The Enigmas of De Chirico at the Palazzo Reale

The Enigmas of De Chirico at the Palazzo Reale
#Exhibitions

It was 1970 the last time there was a Giorgio De Chirico exhibition at the Palazzo Reale. Almost fifty years after the historic monographic exhibition curated by Franco Russoli, the Pictor Optimus is at the centre of a grand return to Piazza Duomo. More than one-hundred masterpieces are being brought together to illustrate every phase of the artist’s career - they are on loan from the Tate Modern in London and the Guggenheim Collection in Venice, as well as important collections in Milan - the Museo del Novecento, the Pinacoteca di Brera, Villa Necchi Campiglio and the Casa Museo Boschi di Stefano - but also from the United States and even Brazil. In Milan, they are on display in a surprising itinerary broken down into eight sections. From his classical roots traced back to his infancy when De Chirico lived on the Greek island of Volos, to the avant-garde scene in Paris, leading up to the invention of his Metaphysical painting, capable of bewitching in equal parts the Surrealists and Andy Warhol, the exhibition offers an iconic universe inhabited by mannequins, knights, odd town squares, still lifes full of mystery, even strangely disturbing at times. While mythological imagery, always a strong presence in the works of the artist, is best depicted in his youthful masterpiece The Dying Centaur, the enigmas of his truly original painting style are readily found in fascinating yet troubling works such as Le Printemps de l’Ingénieur, Metaphysical Interior (with Lighthouse), Disturbing Muses, Hermetic Melancholy, The Prodigal Son - paintings looking at “the demon in everything” because, as the artist said, “We are explorers ready for other departures.”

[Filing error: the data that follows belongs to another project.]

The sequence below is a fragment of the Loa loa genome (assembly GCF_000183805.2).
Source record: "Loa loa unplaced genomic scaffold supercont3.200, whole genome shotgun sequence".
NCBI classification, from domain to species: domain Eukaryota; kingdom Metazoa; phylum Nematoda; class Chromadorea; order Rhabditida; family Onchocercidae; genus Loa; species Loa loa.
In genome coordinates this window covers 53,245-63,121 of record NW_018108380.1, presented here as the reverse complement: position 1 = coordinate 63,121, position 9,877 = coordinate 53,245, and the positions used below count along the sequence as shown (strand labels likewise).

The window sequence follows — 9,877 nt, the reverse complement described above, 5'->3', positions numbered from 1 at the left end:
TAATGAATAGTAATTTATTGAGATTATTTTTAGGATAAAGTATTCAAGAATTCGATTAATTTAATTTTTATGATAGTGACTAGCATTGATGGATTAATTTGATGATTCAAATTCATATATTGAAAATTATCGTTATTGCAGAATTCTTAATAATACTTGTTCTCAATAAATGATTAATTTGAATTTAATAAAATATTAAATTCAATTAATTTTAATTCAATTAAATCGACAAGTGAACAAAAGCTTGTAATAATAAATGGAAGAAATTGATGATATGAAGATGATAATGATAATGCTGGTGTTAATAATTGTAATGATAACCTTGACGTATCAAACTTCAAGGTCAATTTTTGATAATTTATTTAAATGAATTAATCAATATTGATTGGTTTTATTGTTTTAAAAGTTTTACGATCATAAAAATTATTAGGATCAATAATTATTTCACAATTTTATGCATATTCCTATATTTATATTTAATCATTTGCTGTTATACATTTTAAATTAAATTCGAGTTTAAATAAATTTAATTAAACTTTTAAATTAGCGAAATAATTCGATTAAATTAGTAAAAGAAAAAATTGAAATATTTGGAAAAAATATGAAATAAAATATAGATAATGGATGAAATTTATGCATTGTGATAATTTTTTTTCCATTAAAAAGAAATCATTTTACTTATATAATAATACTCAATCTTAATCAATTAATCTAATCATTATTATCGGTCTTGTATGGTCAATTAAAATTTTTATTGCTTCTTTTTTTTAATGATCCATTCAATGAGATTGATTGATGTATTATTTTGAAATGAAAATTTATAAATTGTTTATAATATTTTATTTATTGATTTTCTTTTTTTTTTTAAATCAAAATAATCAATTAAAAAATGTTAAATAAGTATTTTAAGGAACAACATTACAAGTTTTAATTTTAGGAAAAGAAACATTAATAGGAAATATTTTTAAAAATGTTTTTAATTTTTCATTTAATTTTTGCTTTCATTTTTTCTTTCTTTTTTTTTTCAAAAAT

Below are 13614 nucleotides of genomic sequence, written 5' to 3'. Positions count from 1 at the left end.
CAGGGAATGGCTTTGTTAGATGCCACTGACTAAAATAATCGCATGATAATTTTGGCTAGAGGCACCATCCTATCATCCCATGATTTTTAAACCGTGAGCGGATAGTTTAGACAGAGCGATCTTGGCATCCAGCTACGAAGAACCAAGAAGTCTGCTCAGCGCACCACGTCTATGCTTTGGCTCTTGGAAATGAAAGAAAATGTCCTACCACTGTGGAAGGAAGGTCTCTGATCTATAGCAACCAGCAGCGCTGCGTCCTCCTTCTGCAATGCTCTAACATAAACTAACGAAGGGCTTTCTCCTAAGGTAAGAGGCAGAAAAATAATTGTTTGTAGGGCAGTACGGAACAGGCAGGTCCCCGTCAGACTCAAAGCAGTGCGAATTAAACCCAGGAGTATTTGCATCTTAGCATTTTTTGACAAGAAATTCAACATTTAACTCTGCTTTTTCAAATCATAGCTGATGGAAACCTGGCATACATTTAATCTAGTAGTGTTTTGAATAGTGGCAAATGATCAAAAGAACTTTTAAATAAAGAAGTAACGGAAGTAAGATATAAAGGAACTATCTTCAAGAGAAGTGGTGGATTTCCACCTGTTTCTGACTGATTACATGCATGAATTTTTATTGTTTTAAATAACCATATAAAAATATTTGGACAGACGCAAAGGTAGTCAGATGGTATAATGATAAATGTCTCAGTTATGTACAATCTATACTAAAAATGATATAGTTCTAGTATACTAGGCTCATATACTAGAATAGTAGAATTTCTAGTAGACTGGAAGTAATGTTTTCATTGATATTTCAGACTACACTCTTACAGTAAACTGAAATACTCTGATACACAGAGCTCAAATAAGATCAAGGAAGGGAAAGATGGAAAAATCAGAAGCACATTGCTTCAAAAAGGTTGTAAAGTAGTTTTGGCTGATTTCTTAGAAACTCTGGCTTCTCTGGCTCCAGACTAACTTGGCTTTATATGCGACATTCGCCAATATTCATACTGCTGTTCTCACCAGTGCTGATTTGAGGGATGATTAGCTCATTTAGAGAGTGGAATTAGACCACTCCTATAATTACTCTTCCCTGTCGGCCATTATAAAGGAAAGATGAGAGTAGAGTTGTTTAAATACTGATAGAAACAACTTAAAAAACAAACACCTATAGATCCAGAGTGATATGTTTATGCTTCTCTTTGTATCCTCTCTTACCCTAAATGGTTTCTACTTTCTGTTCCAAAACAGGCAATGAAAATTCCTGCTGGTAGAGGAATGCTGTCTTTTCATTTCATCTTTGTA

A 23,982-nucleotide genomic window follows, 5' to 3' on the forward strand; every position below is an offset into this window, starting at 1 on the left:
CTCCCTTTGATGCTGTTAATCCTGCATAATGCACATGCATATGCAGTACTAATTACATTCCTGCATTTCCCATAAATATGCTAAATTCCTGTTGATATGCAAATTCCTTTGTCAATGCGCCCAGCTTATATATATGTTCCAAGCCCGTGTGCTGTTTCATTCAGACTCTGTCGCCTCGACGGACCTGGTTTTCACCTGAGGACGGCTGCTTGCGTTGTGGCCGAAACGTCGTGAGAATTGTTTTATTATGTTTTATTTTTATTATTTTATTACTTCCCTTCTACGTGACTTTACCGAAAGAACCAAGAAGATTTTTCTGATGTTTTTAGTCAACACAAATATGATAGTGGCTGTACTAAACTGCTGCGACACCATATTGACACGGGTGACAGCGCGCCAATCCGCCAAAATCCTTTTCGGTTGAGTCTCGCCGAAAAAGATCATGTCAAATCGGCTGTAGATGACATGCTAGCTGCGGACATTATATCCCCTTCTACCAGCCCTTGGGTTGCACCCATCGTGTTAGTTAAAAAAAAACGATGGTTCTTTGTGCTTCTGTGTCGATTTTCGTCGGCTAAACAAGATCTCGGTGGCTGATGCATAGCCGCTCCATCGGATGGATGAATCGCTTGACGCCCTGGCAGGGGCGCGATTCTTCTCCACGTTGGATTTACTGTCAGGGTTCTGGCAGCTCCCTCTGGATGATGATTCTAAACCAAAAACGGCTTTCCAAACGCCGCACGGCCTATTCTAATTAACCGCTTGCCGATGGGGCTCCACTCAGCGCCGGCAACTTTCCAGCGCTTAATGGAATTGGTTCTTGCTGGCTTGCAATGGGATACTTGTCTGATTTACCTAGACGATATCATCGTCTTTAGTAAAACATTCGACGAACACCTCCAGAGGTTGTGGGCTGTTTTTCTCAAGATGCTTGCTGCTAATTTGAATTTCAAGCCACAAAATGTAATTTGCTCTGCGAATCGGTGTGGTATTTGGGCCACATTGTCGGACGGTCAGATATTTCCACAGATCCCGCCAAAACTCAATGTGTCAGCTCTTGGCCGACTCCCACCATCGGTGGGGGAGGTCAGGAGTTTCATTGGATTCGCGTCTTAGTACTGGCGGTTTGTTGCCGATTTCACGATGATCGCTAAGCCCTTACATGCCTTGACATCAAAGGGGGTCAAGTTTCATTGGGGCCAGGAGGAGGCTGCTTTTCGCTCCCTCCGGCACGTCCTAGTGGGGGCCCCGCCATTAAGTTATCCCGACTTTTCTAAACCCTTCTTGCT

Francesca Grego - © 2019 ARTE.it for Bulgari Hotel Milano